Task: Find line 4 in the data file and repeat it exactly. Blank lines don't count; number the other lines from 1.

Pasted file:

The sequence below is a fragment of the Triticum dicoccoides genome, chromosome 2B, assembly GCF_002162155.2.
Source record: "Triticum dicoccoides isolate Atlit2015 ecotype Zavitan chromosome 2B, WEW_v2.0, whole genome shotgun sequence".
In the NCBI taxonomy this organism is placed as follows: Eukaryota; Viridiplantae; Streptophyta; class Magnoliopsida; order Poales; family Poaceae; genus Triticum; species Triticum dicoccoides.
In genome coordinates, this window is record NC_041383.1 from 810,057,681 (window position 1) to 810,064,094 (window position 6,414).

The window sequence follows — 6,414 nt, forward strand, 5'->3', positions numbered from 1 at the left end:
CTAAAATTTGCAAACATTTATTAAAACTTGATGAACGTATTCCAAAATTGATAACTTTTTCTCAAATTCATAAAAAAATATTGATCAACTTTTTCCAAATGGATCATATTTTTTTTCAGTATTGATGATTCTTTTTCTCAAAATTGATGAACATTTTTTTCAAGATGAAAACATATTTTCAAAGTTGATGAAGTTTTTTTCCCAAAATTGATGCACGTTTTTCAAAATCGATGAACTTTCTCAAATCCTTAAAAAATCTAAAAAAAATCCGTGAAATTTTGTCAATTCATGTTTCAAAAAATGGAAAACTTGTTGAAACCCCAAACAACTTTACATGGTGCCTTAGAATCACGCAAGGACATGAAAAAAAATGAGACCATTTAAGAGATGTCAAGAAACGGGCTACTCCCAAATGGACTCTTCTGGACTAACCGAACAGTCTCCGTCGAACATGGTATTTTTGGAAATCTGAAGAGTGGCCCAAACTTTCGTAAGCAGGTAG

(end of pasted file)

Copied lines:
In genome coordinates, this window is record NC_041383.1 from 810,057,681 (window position 1) to 810,064,094 (window position 6,414).